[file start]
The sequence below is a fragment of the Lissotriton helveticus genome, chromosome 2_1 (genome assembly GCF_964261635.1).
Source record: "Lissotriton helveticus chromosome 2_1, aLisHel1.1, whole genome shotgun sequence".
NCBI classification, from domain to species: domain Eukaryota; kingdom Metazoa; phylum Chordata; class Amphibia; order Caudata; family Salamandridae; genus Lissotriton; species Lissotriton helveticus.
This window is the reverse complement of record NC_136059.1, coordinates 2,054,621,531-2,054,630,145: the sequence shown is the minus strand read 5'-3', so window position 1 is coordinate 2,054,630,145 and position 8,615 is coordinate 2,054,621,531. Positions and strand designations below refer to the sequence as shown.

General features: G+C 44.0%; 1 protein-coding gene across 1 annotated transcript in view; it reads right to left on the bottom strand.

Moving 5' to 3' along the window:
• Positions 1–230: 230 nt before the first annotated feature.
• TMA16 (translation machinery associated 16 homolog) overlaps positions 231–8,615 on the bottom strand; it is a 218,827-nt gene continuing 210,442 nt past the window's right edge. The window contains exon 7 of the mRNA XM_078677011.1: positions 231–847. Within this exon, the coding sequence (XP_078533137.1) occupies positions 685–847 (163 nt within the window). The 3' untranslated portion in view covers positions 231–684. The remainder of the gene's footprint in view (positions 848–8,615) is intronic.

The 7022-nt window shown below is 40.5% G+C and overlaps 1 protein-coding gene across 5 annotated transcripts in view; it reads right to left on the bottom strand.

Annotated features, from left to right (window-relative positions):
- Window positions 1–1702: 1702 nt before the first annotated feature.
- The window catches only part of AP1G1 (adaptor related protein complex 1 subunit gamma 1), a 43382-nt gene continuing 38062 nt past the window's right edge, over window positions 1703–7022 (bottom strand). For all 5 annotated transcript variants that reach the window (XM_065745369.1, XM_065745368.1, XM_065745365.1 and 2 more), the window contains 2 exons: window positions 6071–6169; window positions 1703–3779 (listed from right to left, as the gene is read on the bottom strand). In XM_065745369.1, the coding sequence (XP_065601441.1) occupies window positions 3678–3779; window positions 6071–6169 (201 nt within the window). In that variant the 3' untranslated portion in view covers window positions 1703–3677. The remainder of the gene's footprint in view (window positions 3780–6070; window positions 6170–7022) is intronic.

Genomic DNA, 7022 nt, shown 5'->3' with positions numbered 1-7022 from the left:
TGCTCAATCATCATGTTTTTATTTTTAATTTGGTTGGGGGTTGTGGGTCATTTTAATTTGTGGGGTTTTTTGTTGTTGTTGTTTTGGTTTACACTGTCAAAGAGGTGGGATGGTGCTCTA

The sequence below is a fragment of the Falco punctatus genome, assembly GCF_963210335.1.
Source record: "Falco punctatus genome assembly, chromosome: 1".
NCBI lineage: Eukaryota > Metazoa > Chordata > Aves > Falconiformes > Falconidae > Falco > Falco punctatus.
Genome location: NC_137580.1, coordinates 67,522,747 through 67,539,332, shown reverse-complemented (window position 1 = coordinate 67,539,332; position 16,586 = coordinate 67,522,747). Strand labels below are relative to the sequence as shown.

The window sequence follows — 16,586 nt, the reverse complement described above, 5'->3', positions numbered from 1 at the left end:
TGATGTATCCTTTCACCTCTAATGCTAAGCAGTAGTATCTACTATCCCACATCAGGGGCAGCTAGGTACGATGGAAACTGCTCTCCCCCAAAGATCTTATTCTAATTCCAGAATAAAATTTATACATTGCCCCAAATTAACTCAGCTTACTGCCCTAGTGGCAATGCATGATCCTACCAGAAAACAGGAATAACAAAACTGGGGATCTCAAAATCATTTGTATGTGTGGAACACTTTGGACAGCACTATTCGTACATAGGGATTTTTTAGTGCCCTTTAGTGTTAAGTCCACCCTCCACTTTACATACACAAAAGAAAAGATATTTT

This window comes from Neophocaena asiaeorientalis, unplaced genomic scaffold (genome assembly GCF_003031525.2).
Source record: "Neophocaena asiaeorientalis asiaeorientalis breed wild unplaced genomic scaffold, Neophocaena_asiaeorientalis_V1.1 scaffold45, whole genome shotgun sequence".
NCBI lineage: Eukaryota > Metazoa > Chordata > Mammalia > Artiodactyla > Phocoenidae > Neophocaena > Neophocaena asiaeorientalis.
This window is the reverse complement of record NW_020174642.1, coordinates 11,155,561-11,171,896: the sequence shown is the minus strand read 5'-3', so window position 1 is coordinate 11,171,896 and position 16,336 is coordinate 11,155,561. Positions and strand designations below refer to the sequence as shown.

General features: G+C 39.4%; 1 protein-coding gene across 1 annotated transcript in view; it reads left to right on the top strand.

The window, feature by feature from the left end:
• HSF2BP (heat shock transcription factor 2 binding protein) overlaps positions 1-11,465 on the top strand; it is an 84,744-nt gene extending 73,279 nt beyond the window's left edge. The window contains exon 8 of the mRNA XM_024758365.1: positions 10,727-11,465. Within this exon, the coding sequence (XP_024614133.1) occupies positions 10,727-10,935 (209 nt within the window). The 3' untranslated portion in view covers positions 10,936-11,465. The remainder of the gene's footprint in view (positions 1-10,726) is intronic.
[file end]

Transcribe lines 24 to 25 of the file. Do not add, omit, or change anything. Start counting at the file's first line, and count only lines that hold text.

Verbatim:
This window is the reverse complement of record NW_020174642.1, coordinates 11,155,561-11,171,896: the sequence shown is the minus strand read 5'-3', so window position 1 is coordinate 11,171,896 and position 16,336 is coordinate 11,155,561. Positions and strand designations below refer to the sequence as shown.

General features: G+C 39.4%; 1 protein-coding gene across 1 annotated transcript in view; it reads left to right on the top strand.